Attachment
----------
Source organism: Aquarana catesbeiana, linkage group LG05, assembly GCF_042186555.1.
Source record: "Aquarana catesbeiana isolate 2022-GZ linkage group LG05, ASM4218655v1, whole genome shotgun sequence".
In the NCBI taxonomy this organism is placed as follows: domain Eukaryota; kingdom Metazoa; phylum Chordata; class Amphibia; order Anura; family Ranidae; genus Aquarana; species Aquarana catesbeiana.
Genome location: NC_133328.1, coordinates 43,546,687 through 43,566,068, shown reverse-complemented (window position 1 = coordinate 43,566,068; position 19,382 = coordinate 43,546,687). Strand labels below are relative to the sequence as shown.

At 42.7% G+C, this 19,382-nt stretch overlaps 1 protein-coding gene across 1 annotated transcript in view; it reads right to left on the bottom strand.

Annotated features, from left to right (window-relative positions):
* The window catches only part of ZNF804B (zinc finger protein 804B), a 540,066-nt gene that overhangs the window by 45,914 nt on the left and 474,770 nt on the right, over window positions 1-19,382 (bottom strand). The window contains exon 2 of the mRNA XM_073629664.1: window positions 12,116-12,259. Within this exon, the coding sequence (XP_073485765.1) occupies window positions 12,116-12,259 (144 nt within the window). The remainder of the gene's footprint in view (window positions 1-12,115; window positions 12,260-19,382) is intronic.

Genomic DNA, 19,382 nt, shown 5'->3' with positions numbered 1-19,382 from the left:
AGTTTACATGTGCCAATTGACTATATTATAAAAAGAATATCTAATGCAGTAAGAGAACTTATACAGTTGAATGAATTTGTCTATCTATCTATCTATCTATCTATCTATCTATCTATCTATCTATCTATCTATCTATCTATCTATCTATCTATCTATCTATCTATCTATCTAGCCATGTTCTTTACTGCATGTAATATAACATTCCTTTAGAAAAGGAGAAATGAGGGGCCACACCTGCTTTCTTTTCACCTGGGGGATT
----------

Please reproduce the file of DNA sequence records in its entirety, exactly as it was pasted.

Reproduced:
Source organism: Aquarana catesbeiana, linkage group LG05, assembly GCF_042186555.1.
Source record: "Aquarana catesbeiana isolate 2022-GZ linkage group LG05, ASM4218655v1, whole genome shotgun sequence".
In the NCBI taxonomy this organism is placed as follows: domain Eukaryota; kingdom Metazoa; phylum Chordata; class Amphibia; order Anura; family Ranidae; genus Aquarana; species Aquarana catesbeiana.
Genome location: NC_133328.1, coordinates 43,546,687 through 43,566,068, shown reverse-complemented (window position 1 = coordinate 43,566,068; position 19,382 = coordinate 43,546,687). Strand labels below are relative to the sequence as shown.

At 42.7% G+C, this 19,382-nt stretch overlaps 1 protein-coding gene across 1 annotated transcript in view; it reads right to left on the bottom strand.

Annotated features, from left to right (window-relative positions):
* The window catches only part of ZNF804B (zinc finger protein 804B), a 540,066-nt gene that overhangs the window by 45,914 nt on the left and 474,770 nt on the right, over window positions 1-19,382 (bottom strand). The window contains exon 2 of the mRNA XM_073629664.1: window positions 12,116-12,259. Within this exon, the coding sequence (XP_073485765.1) occupies window positions 12,116-12,259 (144 nt within the window). The remainder of the gene's footprint in view (window positions 1-12,115; window positions 12,260-19,382) is intronic.

Genomic DNA, 19,382 nt, shown 5'->3' with positions numbered 1-19,382 from the left:
AGTTTACATGTGCCAATTGACTATATTATAAAAAGAATATCTAATGCAGTAAGAGAACTTATACAGTTGAATGAATTTGTCTATCTATCTATCTATCTATCTATCTATCTATCTATCTATCTATCTATCTATCTATCTATCTATCTATCTATCTATCTATCTATCTATCTAGCCATGTTCTTTACTGCATGTAATATAACATTCCTTTAGAAAAGGAGAAATGAGGGGCCACACCTGCTTTCTTTTCACCTGGGGGATT